The Justiciability Doctrine is a concept that students must fully understand in order to analyze issues in Constitutional law classes. The purpose of the Justiciability Doctrine is to encourage the separation of powers in our branches of government. The main question under the Justiciability Doctrine is: “What can the federal court hear?” and the answer to this question is not explicitly stated in the Constitution but has been created by the courts.
Article III, Section 2 states that “the judicial Power shall extend to all Cases…[and] to controversies.” The Supreme Court has inferred from this that a federal court will only hear “a case or controversy.” Although this inference may be relatively obvious, it does help accomplish the goal of the separation of powers. For example, the federal court will not do things such as give an advisory opinion to a branch of government because it would not arise out of a case or controversy.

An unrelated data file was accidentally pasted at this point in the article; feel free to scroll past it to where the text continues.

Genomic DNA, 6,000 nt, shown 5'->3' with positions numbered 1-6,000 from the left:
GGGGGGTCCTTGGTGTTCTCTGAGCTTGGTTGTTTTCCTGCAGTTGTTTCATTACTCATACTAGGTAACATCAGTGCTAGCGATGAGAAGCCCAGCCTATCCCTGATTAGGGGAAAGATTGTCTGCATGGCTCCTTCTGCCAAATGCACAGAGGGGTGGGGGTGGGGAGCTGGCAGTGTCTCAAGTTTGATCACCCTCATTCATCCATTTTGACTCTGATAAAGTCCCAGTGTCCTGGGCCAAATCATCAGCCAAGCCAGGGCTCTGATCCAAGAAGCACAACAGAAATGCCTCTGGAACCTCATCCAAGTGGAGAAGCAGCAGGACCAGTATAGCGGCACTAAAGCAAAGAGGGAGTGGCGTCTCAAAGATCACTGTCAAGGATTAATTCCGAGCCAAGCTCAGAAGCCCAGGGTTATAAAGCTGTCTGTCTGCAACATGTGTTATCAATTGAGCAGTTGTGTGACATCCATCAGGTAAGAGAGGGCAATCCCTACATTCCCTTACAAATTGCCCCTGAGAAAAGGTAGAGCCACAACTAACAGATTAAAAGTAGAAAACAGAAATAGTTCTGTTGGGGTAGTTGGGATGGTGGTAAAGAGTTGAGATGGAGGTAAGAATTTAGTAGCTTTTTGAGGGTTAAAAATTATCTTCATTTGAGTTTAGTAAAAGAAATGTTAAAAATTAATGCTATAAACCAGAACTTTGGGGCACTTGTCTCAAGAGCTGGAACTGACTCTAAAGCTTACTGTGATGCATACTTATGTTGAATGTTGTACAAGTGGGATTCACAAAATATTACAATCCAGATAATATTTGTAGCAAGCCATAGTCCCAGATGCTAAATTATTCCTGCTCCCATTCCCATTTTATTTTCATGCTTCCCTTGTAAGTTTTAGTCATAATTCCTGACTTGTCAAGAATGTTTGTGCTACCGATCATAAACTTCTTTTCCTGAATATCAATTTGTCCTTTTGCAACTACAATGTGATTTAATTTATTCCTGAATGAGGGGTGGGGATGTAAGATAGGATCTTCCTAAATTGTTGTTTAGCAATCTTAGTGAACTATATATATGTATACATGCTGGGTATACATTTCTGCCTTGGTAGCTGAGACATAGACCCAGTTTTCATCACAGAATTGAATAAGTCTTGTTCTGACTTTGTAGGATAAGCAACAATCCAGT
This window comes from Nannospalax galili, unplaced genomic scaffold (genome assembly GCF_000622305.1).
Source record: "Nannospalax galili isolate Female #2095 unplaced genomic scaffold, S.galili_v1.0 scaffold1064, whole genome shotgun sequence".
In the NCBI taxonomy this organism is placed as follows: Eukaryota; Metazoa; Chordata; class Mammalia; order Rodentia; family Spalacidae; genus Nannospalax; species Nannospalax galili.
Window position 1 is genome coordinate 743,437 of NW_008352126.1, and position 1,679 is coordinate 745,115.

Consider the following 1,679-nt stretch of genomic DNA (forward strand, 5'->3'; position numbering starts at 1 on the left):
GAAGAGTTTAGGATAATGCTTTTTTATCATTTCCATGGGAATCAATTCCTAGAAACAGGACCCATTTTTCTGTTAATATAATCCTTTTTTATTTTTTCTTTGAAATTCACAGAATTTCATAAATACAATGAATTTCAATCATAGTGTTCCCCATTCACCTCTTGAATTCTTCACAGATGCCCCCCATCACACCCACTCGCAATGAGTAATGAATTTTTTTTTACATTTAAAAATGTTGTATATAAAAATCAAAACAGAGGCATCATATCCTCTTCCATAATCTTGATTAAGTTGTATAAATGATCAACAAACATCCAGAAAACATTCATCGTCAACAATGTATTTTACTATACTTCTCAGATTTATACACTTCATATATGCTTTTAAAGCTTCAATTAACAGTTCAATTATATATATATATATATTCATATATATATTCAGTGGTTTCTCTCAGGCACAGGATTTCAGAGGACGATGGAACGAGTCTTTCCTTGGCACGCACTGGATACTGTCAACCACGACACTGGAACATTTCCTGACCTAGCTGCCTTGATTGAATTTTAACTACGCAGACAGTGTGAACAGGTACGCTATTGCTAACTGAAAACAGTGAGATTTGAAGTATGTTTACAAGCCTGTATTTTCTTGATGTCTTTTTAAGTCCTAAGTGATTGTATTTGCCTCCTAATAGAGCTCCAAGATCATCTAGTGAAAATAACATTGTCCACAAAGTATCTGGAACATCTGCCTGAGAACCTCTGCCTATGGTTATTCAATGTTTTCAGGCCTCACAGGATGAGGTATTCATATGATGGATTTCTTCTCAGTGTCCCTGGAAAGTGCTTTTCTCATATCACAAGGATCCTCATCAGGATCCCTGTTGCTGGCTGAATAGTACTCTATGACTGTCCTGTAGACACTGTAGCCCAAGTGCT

The question of standing is: “Who can take a case to court?” To answer this question, the plaintiff must meet three requirements:
1. An injury in fact
- The plaintiff has suffered or will immediately suffer an injury. In other words, a plaintiff cannot bring a suit because he fears that sometime in the future he may suffer an injury.
- The injury alleged is connected to the defendant’s conduct.
- That the federal court in which the suit is brought is the likely court to redress the injury. This includes a showing that the federal court has proper jurisdiction for the suit.